Abstract

We present the results of the seismic deaggregation in 15 of the most important cities with the greatest seismic hazard in the south and west of the Iberian Peninsula (Spain and Portugal). The deaggregation was carried out based on the calculation of the seismic hazard in the zone, taking into account the peak horizontal acceleration with 10% probability of exceedance in 50 years (return period of 475 years).

We first performed a deaggregation study in terms of magnitude and distance in order to subsequently carry it out in azimuth. The aim of both studies is to determine the relative contribution of the different seismic foci and sources to the seismic hazard in a given location. Due to the lack of enough seismotectonic data in the study region, we could not obtain information about the contribution of specific active faults and we have not been able to include a characteristic earthquake model. However, by starting from a calculated hazard using smoothed background seismicity, it is possible to determine the contribution of the different seismic foci of the region to the seismic hazard at each location.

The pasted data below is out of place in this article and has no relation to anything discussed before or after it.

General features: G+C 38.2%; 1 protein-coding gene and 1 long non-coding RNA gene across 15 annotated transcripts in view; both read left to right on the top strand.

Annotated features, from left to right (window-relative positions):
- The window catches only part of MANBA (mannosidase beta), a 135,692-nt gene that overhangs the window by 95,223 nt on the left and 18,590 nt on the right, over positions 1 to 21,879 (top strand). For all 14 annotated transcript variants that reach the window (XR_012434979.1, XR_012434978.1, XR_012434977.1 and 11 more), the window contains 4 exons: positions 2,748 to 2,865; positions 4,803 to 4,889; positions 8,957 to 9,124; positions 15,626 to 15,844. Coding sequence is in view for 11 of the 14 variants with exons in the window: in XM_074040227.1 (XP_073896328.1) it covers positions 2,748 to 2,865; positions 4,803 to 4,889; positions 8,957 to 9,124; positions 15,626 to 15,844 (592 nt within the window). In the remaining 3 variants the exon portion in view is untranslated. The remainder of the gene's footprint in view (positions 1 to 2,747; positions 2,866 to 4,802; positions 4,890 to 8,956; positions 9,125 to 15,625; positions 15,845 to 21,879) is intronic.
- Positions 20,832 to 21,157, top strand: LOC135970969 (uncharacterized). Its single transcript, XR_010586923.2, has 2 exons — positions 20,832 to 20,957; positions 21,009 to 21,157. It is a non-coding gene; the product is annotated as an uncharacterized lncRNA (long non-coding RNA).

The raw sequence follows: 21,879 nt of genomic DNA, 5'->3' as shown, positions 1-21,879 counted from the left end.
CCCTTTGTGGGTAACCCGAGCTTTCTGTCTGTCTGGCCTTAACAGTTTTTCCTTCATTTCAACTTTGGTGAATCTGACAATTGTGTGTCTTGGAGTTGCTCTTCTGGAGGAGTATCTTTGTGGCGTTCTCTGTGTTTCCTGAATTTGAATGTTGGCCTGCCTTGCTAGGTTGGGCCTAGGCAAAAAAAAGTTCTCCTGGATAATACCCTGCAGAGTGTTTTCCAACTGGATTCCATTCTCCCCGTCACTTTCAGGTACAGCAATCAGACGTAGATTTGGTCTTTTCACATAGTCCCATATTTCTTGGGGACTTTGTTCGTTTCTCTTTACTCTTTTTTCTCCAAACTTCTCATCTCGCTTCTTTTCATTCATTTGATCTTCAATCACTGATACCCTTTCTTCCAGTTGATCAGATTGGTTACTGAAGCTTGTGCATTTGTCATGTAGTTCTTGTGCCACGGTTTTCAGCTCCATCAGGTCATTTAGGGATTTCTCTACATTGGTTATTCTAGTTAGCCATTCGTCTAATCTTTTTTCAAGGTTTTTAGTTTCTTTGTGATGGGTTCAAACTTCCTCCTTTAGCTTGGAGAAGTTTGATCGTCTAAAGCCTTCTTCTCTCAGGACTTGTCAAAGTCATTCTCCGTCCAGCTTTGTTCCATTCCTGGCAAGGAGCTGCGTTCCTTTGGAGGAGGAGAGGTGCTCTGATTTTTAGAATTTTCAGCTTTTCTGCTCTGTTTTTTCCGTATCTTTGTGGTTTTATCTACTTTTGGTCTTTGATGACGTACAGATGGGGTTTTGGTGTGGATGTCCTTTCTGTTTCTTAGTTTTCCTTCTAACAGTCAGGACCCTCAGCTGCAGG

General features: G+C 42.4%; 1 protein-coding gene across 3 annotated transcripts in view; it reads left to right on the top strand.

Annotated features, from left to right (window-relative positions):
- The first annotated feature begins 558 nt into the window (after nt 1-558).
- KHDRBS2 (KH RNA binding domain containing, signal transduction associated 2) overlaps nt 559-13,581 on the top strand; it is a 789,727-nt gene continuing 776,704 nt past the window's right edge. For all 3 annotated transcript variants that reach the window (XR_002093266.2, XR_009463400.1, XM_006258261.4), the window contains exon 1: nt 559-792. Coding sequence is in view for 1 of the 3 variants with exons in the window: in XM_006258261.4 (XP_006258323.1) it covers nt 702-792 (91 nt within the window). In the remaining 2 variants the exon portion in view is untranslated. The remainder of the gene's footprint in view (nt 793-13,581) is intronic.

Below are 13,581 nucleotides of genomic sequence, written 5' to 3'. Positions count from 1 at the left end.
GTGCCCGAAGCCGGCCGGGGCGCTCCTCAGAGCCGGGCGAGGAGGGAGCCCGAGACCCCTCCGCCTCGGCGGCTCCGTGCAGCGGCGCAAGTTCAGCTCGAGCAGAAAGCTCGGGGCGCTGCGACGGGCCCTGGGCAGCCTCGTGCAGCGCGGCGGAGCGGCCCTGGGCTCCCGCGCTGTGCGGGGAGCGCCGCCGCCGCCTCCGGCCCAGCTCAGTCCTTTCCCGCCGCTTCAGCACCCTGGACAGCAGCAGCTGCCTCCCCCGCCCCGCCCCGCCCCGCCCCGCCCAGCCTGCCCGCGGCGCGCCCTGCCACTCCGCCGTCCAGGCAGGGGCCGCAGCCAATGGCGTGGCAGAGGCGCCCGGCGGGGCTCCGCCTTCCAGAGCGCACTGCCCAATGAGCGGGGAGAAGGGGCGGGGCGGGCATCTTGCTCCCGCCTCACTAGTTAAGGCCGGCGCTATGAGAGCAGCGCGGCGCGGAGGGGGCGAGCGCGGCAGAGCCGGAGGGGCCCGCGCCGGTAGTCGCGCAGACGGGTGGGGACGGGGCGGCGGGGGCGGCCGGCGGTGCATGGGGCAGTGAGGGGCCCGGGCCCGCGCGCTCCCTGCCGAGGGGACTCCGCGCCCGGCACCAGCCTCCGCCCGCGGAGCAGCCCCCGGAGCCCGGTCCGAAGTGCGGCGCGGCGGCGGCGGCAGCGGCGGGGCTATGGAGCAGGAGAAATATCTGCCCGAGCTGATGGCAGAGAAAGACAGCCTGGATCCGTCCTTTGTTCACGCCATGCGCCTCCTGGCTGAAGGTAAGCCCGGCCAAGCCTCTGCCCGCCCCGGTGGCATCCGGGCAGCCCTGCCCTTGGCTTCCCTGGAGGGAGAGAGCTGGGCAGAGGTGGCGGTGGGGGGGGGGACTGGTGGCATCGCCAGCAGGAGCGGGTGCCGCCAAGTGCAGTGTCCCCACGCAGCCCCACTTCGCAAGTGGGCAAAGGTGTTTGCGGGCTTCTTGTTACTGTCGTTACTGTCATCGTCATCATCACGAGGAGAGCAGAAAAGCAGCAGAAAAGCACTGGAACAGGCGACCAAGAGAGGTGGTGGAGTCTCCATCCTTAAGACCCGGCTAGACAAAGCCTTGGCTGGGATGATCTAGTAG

The results reveal that there are cities where the hazard is entirely, or almost entirely, due to the local seismicity (e.g., in Portugal: Lisbon, 87%; Coimbra, 82%; in Spain: Almería, 99%; Córdoba, 99%; Granada, 99%). We have also determined that there are cities where seismic foci at 200 km away or more can be the most important or at least contribute significantly to the hazard (e.g., Beja and Faro in Portugal and Cádiz and Huelva in Spain).

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